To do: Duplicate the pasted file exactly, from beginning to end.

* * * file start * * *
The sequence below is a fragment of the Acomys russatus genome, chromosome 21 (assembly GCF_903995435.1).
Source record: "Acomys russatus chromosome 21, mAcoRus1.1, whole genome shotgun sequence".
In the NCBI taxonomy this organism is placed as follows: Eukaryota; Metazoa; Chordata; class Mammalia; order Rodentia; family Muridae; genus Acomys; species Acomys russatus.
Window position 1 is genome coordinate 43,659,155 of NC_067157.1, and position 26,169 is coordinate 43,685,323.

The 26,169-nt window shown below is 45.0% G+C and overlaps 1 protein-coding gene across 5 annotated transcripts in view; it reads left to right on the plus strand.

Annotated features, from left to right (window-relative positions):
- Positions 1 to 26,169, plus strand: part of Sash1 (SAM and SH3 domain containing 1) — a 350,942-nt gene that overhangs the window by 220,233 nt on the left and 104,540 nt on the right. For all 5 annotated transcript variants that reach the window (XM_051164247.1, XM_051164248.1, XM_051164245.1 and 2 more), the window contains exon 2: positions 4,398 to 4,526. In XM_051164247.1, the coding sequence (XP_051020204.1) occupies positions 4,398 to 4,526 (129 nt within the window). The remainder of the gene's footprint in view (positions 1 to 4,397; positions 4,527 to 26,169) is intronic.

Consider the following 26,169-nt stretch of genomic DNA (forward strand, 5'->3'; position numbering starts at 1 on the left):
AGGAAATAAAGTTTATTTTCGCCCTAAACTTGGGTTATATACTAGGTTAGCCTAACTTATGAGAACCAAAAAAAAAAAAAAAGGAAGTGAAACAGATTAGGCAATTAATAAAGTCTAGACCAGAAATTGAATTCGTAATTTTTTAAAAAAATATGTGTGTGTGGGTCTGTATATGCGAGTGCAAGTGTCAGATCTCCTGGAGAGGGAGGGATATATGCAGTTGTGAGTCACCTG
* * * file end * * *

The sequence below is a fragment of the Acomys russatus genome, chromosome 21 (assembly GCF_903995435.1).
Source record: "Acomys russatus chromosome 21, mAcoRus1.1, whole genome shotgun sequence".
In the NCBI taxonomy this organism is placed as follows: Eukaryota; Metazoa; Chordata; class Mammalia; order Rodentia; family Muridae; genus Acomys; species Acomys russatus.
Window position 1 is genome coordinate 43,659,155 of NC_067157.1, and position 26,169 is coordinate 43,685,323.

The 26,169-nt window shown below is 45.0% G+C and overlaps 1 protein-coding gene across 5 annotated transcripts in view; it reads left to right on the plus strand.

Annotated features, from left to right (window-relative positions):
- Positions 1 to 26,169, plus strand: part of Sash1 (SAM and SH3 domain containing 1) — a 350,942-nt gene that overhangs the window by 220,233 nt on the left and 104,540 nt on the right. For all 5 annotated transcript variants that reach the window (XM_051164247.1, XM_051164248.1, XM_051164245.1 and 2 more), the window contains exon 2: positions 4,398 to 4,526. In XM_051164247.1, the coding sequence (XP_051020204.1) occupies positions 4,398 to 4,526 (129 nt within the window). The remainder of the gene's footprint in view (positions 1 to 4,397; positions 4,527 to 26,169) is intronic.

Consider the following 26,169-nt stretch of genomic DNA (forward strand, 5'->3'; position numbering starts at 1 on the left):
AGGAAATAAAGTTTATTTTCGCCCTAAACTTGGGTTATATACTAGGTTAGCCTAACTTATGAGAACCAAAAAAAAAAAAAAAGGAAGTGAAACAGATTAGGCAATTAATAAAGTCTAGACCAGAAATTGAATTCGTAATTTTTTAAAAAAATATGTGTGTGTGGGTCTGTATATGCGAGTGCAAGTGTCAGATCTCCTGGAGAGGGAGGGATATATGCAGTTGTGAGTCACCTG